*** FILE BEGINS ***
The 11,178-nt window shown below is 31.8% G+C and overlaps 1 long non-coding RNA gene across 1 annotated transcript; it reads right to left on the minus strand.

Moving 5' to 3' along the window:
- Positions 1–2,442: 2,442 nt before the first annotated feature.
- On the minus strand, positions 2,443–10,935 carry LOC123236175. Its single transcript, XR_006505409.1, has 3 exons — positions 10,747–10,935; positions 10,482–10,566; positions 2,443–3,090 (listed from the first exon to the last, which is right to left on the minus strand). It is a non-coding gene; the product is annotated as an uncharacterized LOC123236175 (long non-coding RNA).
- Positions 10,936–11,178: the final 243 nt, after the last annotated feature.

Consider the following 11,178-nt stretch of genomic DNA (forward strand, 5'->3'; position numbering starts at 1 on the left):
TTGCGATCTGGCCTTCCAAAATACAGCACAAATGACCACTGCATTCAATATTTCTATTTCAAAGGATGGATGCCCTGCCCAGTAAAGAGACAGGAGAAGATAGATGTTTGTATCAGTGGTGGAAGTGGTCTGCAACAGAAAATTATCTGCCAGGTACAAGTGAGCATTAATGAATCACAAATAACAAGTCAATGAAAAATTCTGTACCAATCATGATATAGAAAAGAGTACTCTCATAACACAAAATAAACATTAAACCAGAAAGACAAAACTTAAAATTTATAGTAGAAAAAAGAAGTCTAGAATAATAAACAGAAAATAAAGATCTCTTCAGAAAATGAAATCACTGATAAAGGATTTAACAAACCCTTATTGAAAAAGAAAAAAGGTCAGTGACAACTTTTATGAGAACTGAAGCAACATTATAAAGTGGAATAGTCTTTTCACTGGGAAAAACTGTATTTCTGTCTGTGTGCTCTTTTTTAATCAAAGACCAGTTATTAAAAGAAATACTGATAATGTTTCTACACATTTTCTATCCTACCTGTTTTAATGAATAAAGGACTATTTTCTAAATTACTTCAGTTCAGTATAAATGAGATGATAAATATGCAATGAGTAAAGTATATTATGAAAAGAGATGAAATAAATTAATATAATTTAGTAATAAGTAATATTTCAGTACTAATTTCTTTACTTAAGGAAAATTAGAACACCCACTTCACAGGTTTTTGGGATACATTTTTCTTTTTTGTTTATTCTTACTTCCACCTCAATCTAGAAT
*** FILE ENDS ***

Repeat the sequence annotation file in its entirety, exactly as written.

The 11,178-nt window shown below is 31.8% G+C and overlaps 1 long non-coding RNA gene across 1 annotated transcript; it reads right to left on the minus strand.

Moving 5' to 3' along the window:
- Positions 1–2,442: 2,442 nt before the first annotated feature.
- On the minus strand, positions 2,443–10,935 carry LOC123236175. Its single transcript, XR_006505409.1, has 3 exons — positions 10,747–10,935; positions 10,482–10,566; positions 2,443–3,090 (listed from the first exon to the last, which is right to left on the minus strand). It is a non-coding gene; the product is annotated as an uncharacterized LOC123236175 (long non-coding RNA).
- Positions 10,936–11,178: the final 243 nt, after the last annotated feature.

Consider the following 11,178-nt stretch of genomic DNA (forward strand, 5'->3'; position numbering starts at 1 on the left):
TTGCGATCTGGCCTTCCAAAATACAGCACAAATGACCACTGCATTCAATATTTCTATTTCAAAGGATGGATGCCCTGCCCAGTAAAGAGACAGGAGAAGATAGATGTTTGTATCAGTGGTGGAAGTGGTCTGCAACAGAAAATTATCTGCCAGGTACAAGTGAGCATTAATGAATCACAAATAACAAGTCAATGAAAAATTCTGTACCAATCATGATATAGAAAAGAGTACTCTCATAACACAAAATAAACATTAAACCAGAAAGACAAAACTTAAAATTTATAGTAGAAAAAAGAAGTCTAGAATAATAAACAGAAAATAAAGATCTCTTCAGAAAATGAAATCACTGATAAAGGATTTAACAAACCCTTATTGAAAAAGAAAAAAGGTCAGTGACAACTTTTATGAGAACTGAAGCAACATTATAAAGTGGAATAGTCTTTTCACTGGGAAAAACTGTATTTCTGTCTGTGTGCTCTTTTTTAATCAAAGACCAGTTATTAAAAGAAATACTGATAATGTTTCTACACATTTTCTATCCTACCTGTTTTAATGAATAAAGGACTATTTTCTAAATTACTTCAGTTCAGTATAAATGAGATGATAAATATGCAATGAGTAAAGTATATTATGAAAAGAGATGAAATAAATTAATATAATTTAGTAATAAGTAATATTTCAGTACTAATTTCTTTACTTAAGGAAAATTAGAACACCCACTTCACAGGTTTTTGGGATACATTTTTCTTTTTTGTTTATTCTTACTTCCACCTCAATCTAGAAT